... Social animals that live in domiciles constructed from biomaterials may facilitate microbial growth. Spider webs are one of the most conspicuous biomaterials in nature, yet almost nothing is known about the potential for webs to harbor microbes, even in social spiders that live in dense, long-term aggregations. Here, we tested whether the dominant bacteria present in social spider webs vary across sampling localities and whether the more permanent retreat web harbors compositionally distinct microbes from the more ephemeral capture webs in the desert social spider Stegodyphus dumicola. We also sampled spider cuticles and prey items in a subset of colonies. We found that spider colonies across large spatial scales harbored similar web-associated bacterial communities. We also found substantial overlap in bacterial community composition between spider cuticle, prey, and web samples. These data suggest that social spider webs can harbor characteristic microbial communities and potentially facilitate microbial transmission among individuals, and this study serves as the first step towards understanding the microbial ecology of these peculiar animal societies.
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Data from: Antibodies to Plasmodium vivax Reticulocyte binding protein 2b are associated with protection against P. vivax malaria in populations living in low malaria transmission regions of Brazil and Thailand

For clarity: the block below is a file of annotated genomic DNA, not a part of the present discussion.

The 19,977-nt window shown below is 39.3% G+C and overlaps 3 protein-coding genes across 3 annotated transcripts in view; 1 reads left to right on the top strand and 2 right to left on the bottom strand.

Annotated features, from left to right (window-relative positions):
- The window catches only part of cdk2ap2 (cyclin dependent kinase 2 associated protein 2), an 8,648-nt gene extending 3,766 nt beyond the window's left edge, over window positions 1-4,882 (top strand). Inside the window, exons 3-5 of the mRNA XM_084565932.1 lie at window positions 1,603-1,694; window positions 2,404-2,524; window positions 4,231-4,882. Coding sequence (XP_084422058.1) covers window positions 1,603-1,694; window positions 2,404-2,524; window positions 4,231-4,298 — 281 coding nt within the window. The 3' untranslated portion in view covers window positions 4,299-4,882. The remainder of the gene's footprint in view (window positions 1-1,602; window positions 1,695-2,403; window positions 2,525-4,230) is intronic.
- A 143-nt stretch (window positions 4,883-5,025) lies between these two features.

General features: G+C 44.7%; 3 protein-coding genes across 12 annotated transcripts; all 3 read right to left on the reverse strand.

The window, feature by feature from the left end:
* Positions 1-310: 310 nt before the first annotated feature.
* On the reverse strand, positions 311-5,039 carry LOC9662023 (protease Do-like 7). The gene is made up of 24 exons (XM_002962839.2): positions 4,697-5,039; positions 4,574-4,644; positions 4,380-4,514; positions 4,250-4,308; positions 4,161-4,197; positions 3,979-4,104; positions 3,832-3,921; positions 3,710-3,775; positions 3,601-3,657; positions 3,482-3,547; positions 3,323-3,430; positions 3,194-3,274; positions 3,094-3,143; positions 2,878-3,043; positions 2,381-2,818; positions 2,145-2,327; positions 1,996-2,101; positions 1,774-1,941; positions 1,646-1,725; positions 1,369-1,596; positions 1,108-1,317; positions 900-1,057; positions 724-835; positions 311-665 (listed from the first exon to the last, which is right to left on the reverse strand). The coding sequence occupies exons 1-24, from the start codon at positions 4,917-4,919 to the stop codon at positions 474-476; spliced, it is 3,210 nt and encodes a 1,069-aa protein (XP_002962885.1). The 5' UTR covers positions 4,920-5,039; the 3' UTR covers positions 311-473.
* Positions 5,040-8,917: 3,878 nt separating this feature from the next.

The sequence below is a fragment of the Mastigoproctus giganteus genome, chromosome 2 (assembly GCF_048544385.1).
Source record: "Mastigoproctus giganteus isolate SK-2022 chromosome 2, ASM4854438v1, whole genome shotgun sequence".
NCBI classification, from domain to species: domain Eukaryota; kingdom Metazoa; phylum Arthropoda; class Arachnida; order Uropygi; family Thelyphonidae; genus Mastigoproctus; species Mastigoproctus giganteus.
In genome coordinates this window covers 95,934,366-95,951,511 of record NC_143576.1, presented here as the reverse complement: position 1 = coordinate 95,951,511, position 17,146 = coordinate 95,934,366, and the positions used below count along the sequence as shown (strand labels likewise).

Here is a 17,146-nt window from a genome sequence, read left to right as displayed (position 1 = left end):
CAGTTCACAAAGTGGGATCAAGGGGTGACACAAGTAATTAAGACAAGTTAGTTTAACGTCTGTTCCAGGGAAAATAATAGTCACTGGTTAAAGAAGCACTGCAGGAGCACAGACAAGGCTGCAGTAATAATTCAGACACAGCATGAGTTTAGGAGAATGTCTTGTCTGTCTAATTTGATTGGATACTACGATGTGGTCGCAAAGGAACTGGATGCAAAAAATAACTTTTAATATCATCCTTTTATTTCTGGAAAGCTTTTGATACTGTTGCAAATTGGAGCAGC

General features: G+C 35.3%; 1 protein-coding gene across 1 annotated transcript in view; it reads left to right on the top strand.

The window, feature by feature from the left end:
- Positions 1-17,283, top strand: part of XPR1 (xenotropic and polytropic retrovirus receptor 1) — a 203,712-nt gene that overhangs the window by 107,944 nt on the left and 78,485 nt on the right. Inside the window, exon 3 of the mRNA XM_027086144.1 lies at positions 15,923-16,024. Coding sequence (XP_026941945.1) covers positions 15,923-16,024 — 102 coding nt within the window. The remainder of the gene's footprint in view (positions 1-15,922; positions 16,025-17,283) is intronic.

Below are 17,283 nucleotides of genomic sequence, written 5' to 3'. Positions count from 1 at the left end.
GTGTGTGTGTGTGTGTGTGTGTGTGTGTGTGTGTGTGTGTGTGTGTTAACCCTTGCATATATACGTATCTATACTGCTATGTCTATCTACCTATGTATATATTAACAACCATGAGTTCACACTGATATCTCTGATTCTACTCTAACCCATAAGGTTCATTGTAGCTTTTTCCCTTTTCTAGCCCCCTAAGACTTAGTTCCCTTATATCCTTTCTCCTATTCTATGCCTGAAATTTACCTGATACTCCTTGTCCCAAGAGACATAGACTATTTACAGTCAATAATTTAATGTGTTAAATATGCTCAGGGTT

Contributors: He, Wen-Qiang, Karl, Stephan, White, Michael, Nuitragool, Wang, Monteiro, Wuelton, Kuehn, Andrea, Gruszczyk, Jakub, Franca, Camila, Sattabongkot, Jetsumon, Lacerda, Marcus
... Background. The Plasmodium vivax Reticulocyte Binding Protein (PvRBP) family is involved in red blood cell recognition and members of this family are potential targets for antibodies that may block P. vivax invasion. To date, the acquisition of immunity against PvRBPs in low malaria transmission settings and in a broad age group of exposed individuals has not been investigated. Methodology/Principal Findings. Total IgG antibody levels to six members of the PvRBP family (PvRBP1a, PvRBP1b, PvRBP2a, PvRBP2b, a non-binding fragment of PvRBP2c (PvRBP2cNB) and PvRBP2-P2) were measured in samples collected from individuals living in two regions of low P. vivax endemicity in Brazil and Thailand. In both settings, levels of total IgG to PvRBP1a, PvRBP2b, PvRBP2cNB, and PvRBP2P-2 increased statistically significantly with age as shown by the correlation coefficient, denoted as rho (rho=0.17-0.49; P<0.001), and those to PvRBP1a, PvRBP2b and PvRBP2cNB were significantly higher in infected individuals than those in uninfected individuals by using Wilcoxon's signed-rank test (P<0.001). Of the six PvRBPs examined, only antibodies to PvRBP2b were associated with protection against clinical malaria in both settings (Hazard Ratio=0.45-0.50, P≤0.032). Conclusion/Significance. Our results indicate that PvRBP2b warrants further preclinical development as a blood-stage vaccine candidate against P. vivax. Total IgG responses to PvRBPs were also shown to be promising immunological markers of exposure to P. vivax infection.
Data from: Lack of activity of recombinant HIF prolyl hydroxylases (PHDs) on reported non-HIF substrates
Contributors: Cockman, Matthew E., Lippl, Kerstin, Tian, Ya-Min, Pegg, Hamish B., Figg, William D., Abboud, Martine I., Heilig, Raphael, Fischer, Roman, Myllyharju, Johanna, Schofield, Christopher J.